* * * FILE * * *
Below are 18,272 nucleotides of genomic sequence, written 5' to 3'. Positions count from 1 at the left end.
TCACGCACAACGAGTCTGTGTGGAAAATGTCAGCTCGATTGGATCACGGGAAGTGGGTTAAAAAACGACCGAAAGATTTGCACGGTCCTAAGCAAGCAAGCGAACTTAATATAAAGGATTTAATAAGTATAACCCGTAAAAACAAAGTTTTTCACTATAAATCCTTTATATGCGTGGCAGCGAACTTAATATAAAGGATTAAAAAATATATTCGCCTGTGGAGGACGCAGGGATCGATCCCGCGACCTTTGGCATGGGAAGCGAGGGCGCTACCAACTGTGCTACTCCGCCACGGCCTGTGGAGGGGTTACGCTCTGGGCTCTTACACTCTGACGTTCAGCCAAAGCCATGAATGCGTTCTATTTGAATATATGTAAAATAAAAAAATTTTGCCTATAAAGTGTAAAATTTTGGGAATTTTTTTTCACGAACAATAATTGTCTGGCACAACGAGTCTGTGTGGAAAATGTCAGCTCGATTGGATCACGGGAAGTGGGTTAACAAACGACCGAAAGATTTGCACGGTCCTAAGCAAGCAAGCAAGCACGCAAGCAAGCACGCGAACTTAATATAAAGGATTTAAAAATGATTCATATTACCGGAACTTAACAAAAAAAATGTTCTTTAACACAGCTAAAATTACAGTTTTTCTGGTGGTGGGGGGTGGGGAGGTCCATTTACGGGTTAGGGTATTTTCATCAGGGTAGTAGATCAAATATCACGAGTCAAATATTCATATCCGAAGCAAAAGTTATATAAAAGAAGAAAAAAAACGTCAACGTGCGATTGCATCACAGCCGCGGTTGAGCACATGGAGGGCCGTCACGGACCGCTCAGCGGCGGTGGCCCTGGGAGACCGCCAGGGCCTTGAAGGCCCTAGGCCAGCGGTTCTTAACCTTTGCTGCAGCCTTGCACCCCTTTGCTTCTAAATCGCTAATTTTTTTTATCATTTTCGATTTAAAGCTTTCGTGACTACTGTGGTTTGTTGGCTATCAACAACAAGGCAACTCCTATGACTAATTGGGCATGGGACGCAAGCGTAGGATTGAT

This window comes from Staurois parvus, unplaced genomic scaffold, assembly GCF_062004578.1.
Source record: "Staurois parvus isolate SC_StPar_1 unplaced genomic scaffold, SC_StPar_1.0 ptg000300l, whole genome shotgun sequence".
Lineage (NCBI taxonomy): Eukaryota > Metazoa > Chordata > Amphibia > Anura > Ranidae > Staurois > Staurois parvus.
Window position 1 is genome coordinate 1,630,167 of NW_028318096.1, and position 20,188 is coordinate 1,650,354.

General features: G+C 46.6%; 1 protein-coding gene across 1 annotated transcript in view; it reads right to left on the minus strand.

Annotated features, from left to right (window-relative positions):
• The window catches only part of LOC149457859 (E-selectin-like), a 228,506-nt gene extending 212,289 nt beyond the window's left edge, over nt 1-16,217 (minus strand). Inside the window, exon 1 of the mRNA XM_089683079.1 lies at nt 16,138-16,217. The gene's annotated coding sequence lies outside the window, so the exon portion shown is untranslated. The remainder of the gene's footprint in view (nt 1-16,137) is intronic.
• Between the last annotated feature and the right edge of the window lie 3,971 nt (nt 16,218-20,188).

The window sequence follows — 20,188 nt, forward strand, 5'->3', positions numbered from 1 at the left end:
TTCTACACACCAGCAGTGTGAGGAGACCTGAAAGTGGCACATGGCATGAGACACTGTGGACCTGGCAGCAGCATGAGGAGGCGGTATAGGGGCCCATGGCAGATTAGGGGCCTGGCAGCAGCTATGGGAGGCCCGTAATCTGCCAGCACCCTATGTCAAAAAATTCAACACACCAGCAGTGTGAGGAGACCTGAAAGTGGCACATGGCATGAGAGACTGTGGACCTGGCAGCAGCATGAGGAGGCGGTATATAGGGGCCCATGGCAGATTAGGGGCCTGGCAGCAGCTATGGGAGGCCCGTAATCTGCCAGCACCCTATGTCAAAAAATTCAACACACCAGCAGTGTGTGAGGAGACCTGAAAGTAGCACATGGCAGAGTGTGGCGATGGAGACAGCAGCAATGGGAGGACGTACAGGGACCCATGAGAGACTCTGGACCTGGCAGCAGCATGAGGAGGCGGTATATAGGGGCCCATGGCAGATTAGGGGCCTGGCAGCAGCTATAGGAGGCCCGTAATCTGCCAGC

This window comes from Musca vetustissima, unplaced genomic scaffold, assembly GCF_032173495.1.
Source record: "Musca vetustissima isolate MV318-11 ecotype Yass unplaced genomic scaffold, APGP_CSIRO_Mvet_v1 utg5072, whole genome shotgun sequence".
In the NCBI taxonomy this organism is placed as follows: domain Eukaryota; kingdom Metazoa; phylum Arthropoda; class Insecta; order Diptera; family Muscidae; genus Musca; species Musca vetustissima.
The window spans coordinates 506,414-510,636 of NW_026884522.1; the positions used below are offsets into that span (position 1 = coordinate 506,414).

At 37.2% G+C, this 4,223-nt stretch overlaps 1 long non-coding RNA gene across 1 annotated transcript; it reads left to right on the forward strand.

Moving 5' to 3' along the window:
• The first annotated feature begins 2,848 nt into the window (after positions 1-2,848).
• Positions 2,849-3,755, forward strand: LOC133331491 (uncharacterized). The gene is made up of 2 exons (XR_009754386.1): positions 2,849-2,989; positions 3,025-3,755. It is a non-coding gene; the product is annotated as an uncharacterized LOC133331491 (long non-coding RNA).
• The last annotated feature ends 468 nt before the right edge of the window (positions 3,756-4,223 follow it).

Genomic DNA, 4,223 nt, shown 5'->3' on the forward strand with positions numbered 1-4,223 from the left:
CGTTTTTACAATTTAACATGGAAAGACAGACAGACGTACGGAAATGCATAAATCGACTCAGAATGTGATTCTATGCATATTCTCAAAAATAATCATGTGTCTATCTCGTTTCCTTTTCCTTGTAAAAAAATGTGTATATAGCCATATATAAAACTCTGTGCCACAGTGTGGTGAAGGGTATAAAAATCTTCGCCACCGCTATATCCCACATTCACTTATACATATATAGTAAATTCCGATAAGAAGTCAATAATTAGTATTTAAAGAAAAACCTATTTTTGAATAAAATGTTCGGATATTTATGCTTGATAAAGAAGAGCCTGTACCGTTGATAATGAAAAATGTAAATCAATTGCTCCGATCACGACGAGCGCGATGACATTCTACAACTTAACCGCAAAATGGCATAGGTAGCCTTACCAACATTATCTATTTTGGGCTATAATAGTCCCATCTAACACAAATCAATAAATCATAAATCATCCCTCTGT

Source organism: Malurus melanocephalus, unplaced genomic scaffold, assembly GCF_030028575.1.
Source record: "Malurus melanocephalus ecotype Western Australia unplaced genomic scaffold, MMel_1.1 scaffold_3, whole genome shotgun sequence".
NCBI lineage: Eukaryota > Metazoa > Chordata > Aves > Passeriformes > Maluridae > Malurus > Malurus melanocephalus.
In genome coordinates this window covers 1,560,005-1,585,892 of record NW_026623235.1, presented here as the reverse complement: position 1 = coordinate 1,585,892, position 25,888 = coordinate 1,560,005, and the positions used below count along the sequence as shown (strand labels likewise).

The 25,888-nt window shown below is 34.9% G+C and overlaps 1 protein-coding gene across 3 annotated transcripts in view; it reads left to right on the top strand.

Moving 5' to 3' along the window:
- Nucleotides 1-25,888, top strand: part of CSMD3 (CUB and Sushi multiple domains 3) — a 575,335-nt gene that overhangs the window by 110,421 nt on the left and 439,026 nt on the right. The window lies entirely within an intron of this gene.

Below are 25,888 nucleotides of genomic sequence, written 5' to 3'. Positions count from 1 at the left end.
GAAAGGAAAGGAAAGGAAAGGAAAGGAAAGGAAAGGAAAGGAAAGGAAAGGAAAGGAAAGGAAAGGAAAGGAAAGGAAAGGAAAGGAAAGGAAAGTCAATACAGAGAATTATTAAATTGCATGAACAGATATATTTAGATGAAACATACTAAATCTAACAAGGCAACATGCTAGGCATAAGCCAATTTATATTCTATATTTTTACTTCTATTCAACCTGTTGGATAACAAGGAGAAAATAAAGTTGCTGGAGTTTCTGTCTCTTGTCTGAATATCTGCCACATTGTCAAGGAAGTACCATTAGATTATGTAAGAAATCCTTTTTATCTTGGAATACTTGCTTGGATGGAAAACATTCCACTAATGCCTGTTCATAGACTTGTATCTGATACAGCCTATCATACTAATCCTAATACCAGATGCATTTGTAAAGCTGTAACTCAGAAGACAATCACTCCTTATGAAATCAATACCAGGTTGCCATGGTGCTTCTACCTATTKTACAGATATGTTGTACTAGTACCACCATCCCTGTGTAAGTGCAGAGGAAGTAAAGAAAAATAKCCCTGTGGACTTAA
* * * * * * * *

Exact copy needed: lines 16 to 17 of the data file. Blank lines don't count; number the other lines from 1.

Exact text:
The window spans coordinates 506,414-510,636 of NW_026884522.1; the positions used below are offsets into that span (position 1 = coordinate 506,414).

At 37.2% G+C, this 4,223-nt stretch overlaps 1 long non-coding RNA gene across 1 annotated transcript; it reads left to right on the forward strand.